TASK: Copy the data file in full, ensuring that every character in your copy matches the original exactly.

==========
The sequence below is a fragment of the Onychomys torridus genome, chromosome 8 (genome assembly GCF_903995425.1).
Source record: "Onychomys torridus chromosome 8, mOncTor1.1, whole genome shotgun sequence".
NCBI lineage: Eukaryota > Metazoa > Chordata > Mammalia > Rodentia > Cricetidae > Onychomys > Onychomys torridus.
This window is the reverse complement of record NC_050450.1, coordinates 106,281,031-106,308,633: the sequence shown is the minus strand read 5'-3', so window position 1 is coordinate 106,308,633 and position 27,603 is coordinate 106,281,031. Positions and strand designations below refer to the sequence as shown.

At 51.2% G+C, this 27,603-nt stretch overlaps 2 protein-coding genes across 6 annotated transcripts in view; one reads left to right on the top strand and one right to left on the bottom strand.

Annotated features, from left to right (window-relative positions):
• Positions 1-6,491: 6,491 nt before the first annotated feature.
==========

The sequence below is a fragment of the Onychomys torridus genome, chromosome 8 (genome assembly GCF_903995425.1).
Source record: "Onychomys torridus chromosome 8, mOncTor1.1, whole genome shotgun sequence".
NCBI lineage: Eukaryota > Metazoa > Chordata > Mammalia > Rodentia > Cricetidae > Onychomys > Onychomys torridus.
This window is the reverse complement of record NC_050450.1, coordinates 106,281,031-106,308,633: the sequence shown is the minus strand read 5'-3', so window position 1 is coordinate 106,308,633 and position 27,603 is coordinate 106,281,031. Positions and strand designations below refer to the sequence as shown.

At 51.2% G+C, this 27,603-nt stretch overlaps 2 protein-coding genes across 6 annotated transcripts in view; one reads left to right on the top strand and one right to left on the bottom strand.

Annotated features, from left to right (window-relative positions):
• Positions 1-6,491: 6,491 nt before the first annotated feature.